I just finished reading my friend, Vivek Wadhwa’s excellent book, The Driver in the Driverless Car, which brilliantly lays out the prospects for our exponentially growing future and the paradigm shifts that are ahead of us: paradigm shifts in Energy, Healthcare, Education, Finance, Jobs and Automation etc. Do read the book because this is the mindset that must be adopted by anyone who wants to benefit as an investor, planner or career seeker with an eye to the future. (Peter Diamandis and Ray Kurzweill are the earliest futurists to see this and through their Singularity University, create awareness and companies to exploit this).

It’s not evident to all, but those who see it are bailing out of Oil – Oil companies, Oil service companies, Pipelines, Drilling and ancillary support companies, Coal, Natural Gas – all are on death watch. I would sell now.

Et Tu India!

India – yes, that $5/day-per-person-GDP, highly developing country with helpless governance, horrendous illiteracy and a hopeless infrastructure – has realistic ambitions to go all Electric by 2030! Read on.

India is a petroleum poor country. It imports $80 billion of oil every year – that is more than 1/3rd of all its imports and 100% of its foreign currency trade deficit.

However, India has an abundance of another fuel it can extract and it’s virtually free. This wonderful fuel is Sunshine! With exponentially growing improvements in technology India has the potential to leapfrog directly to a solar-based, cheap, sustainable and green energy economy. But can this be done in any reasonable time frame?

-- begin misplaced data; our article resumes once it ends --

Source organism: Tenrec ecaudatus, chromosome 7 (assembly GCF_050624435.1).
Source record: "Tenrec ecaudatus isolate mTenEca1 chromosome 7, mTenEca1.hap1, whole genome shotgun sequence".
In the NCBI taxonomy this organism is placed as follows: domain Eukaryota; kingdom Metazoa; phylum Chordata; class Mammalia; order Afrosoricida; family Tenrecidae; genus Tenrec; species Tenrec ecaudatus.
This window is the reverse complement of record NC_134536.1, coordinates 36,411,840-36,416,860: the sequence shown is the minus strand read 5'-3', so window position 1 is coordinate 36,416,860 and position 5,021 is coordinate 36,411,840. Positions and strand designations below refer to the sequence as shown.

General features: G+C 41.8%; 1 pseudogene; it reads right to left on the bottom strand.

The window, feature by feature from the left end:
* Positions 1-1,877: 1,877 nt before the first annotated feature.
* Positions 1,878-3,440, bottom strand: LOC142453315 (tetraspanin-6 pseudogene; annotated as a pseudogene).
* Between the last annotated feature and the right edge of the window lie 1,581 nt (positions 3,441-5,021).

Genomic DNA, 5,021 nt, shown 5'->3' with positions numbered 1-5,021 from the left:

Jhunjhunwala1Professor Jhunjhunwala at TiE/ICC Event, May 24, 2017


A few weeks ago, invited by my friend and entrepreneur, Vish Mishra,  I went to an amazing talk by Dr. Ashok Jhunjhunwala sponsored by TiE (the Indus Entrepreneurs) and ICC (India Community Center) and learned first hand about his sweeping, game-changing efforts to transform India to a self-sufficient, green energy country at break neck speed!

Prof. Jhunjhunwala, a graduate of IIT Kanpur, has also studied and worked extensively in the US. He is the head of TeNeT in India, which does extraordinary things in communcations, energy and innovations in numerous fields. Currently he is on the faculty of IIT Madras. He has spawned over 50 companies and has been awarded the Padmashree for his invention of the micro-grid.

Dr Jhunjhunwala has been tapped by Prime Minister Modi and Power Minister Piyush Goyal to give wings to an ambitious market-based plan to meet India’s power needs and solar/green goals, far exceeding the commitments in the Paris Accords. The objective is

. 60% of all electricity generation using solar by 2025!
. 100% Electric Vehicle adoption in India by 2030!

That’s right – in 13 years, Dr. Jhunjhunwala says, India will have no petroleum based road transportation! No diesel belching trucks and buses, no choking, smog-generating cars, and noisy, sooty, inefficient three-wheelers. He plans to convert 400 million vehicles, including cars, three-wheelers, two-wheelers, buses, trucks etc. to electric power – most of it generated by solar. It’s an amazing vision, but listening to him talk I could sense that it is eminently doable and his detailed blueprint for doing it is utterly practical and feasible.

Among Jhunjhunwala’s deep insights is to use DC on the electricity grid instead of AC, which is the default everywhere in the world today. He has invented the design of a 48-volt DC electrical micro-grid, powered by solar energy, which is much better suited and safe for India, and results in very much more efficient appliances in the home. Many years of engineering design and innovation have gone into this idea – see this YouTube talk for details. The bottom line is that a lot of power that is wasted in converting repeatedly from AC to DC and back (upto 50-60%) can be saved by staying with  DC throughout.